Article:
A plot against them

Times Staff Writer

Ah, the complications of age-appropriate romance in the movies. It’s the comic gift of “Something’s Gotta Give” and its writer-director, Nancy Meyers, to make the romantic relationship between a 63-year-old man and a fiftysomething woman -- no big deal in the real world -- into a situation so preposterous it’s the cause for some shrewd and believable comedy.

But when the film wants to, in effect, double back on itself to then make this relationship a serious one, it finds that it’s more of a strain to return to reality than anyone imagined. The production has done so well in making what’s natural implausible that the long and circuitous route it ends up taking to reverse that idea removes a lot of the fun from what had been an amusing picture.

Writer-director Meyers, whose credits extend back to co-writing 1980’s “Private Benjamin” and the delicious “Irreconcilable Differences,” has a knack for finding the humor in the way we live our lives, and she has come up with both a fine hook and an expert cast to play it out.


The notion is at once simple, plausible and subversive: aging, self-satisfied womanizer Harry Sanborn (Jack Nicholson) falls for successful playwright Erica Barry (Diane Keaton), a woman who just happens to be the mother of Marin (Amanda Peet), the young person he’s currently dating.

Not for nothing has the never-married Sanborn been written up in New York magazine as “The Escape Artist.” Though he unctuously tells Marin that “one of the great things about me is that I don’t have a type,” in fact, as he’s already told us in voice-over, he definitely does: “I’ve been dating younger women,” he says, and not with regret, “for over 40 years.”

We catch up with wealthy entrepreneur Harry, looking very much the paunchy lounge lizard complete with cigar, convertible and sunglasses, when he’s driving out to the Hamptons with Marin to consummate their relationship in what they both believe will be her mother’s empty beach house.

But Mom is very much around, and one of the movie’s sharpest scenes takes place when Erica and her feisty “I was in the Israeli army” sister Zoe (a letter-perfect, all-too-brief Frances McDormand), who just happens to teach women’s studies at Columbia, mistake Harry for an intruder. The joke is, Erica is angrier at Harry when she finds out the real reason he’s in her house than she was when she thought he was a dangerous thief. Her character’s take-no-prisoners disgust bracingly tangible, Keaton and the film are at their best here, with Meyers’ lines and the actress’ delivery benefiting from the bite of reality this contemporary issue brings to the table.

Nicholson, his character clearly discomforted at the hostility he evokes, is equally good at playing the humor. In addition to being amusing, his is a game performance, with the actor, unlike some others, clearly not averse to playing his age or, for that matter, taking pratfalls, looking foolish or (as both he and Keaton eventually do) playing scenes that call for some bodily exposure.

These two are clearly destined to spend more time together than they realize, which is where Harry’s sudden heart attack comes in. This not only makes his staying on as Erica’s houseguest more plausible, it introduces another major player in Julian Mercer (Keanu Reeves), a handsome young doctor who is also a major fan of Erica’s plays and, soon enough, of the woman who wrote them.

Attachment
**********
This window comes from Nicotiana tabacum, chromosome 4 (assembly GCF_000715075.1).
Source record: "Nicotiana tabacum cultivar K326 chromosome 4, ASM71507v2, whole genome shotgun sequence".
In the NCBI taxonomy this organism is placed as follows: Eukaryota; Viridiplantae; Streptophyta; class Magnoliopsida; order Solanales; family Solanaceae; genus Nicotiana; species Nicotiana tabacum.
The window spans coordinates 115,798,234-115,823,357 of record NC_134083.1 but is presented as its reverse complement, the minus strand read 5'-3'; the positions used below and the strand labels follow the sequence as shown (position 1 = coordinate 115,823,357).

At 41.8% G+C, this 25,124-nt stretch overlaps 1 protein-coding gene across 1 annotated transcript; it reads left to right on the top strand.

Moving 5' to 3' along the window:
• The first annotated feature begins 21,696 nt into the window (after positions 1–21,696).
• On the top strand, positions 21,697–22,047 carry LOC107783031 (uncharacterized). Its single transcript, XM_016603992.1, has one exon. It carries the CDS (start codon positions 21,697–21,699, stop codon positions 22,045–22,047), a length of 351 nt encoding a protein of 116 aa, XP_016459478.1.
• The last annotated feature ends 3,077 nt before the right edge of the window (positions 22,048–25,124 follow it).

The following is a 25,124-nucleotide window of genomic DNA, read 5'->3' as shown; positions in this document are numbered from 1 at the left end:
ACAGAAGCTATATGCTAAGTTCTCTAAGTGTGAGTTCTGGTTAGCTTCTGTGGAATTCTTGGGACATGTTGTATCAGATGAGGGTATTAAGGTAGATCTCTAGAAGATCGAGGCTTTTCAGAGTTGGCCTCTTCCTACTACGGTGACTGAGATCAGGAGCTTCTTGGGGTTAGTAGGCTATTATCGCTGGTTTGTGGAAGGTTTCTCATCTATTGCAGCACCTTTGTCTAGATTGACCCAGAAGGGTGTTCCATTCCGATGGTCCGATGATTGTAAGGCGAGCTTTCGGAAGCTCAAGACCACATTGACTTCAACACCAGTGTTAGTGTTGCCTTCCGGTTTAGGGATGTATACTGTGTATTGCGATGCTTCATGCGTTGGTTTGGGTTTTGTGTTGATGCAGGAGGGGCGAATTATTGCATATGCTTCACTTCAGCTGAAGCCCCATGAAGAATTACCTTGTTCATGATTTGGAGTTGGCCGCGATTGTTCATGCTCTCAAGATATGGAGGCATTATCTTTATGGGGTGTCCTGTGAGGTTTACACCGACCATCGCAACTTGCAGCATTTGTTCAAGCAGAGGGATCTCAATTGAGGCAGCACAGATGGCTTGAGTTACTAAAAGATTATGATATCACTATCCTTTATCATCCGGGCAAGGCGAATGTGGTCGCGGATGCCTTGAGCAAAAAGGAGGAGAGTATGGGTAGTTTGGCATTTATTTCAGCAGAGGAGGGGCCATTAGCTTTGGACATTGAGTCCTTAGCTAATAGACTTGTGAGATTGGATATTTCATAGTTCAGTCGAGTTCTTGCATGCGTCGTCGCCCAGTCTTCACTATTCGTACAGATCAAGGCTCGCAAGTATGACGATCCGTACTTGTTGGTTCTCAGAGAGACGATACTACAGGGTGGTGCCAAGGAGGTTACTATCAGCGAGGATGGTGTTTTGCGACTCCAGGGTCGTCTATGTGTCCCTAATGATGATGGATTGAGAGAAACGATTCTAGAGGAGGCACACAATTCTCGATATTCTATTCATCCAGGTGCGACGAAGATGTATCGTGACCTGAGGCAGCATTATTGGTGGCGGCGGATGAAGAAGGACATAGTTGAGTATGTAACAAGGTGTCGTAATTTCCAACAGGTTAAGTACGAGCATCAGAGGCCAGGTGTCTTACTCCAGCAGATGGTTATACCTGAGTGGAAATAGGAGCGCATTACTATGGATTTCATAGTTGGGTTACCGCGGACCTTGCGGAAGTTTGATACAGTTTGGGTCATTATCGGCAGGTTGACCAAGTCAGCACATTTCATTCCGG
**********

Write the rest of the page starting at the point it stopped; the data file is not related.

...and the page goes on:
Though “Something’s Gotta Give” is at its best when Harry and Erica are at loggerheads, it is also pleasant during the recuperation period, when veterans Nicholson and Keaton mix comedy and romance as they put antipathies aside and discover what they see in each other.

Nice as all that is, however, it’s not enough for a feature, and “Something’s Gotta Give” knows that. But the attempts the film makes to remedy the situation and continue to hold our interest do not manage to be as involving as the setup.

Stratagem One is to build up that handsome young doctor as Harry’s romantic rival. There’s nothing wrong with the idea, but whereas Peet is lively and funny as well as young and beautiful, Keanu Reeves is, well, Keanu Reeves, with the unfortunate emotional deadness that implies.

A bigger problem is not just that “Something” pretty much abandons comedy to turn itself into a surprisingly straightforward romantic drama, but how convoluted and attenuated the plot gets to make that transformation happen. The film starts to feel complex simply because complexities are needed to get it to feature length.

“People need romance,” Erica says at one point, likely speaking for the writer-director as well as herself, “and if somebody like me doesn’t write it, where are they going to get it?” Fair enough, but “Something’s Gotta Give” stumbles in miscalculating how far it needs to go to make this particular romance convincing when, as another romantic comedy character put it, it had us from hello.


‘Something’s Gotta Give’

MPAA rating: PG-13, for sexual content, brief nudity and strong language

Times guidelines: Some nudity and mild sexual situations

Jack Nicholson...Harry Sanborn

Diane Keaton...Erica Barry

Keanu Reeves...Julian Mercer

Frances McDormand...Zoe

Amanda Peet...Marin

Columbia Pictures and Warner Bros. Pictures present a Waverly Films production, released by Columbia Pictures. Director Nancy Meyers. Producers Bruce A. Block, Nancy Meyers. Screenplay Nancy Meyers. Cinematographer Michael Ballhaus. Editor Joe Hutshing. Costumes Suzanne McCabe. Music Hans Zimmer. Production design Jon Hutman. Art director John Warnke. Set decorator Beth A. Rubino. Running time: 2 hours,

8 minutes.

In general release.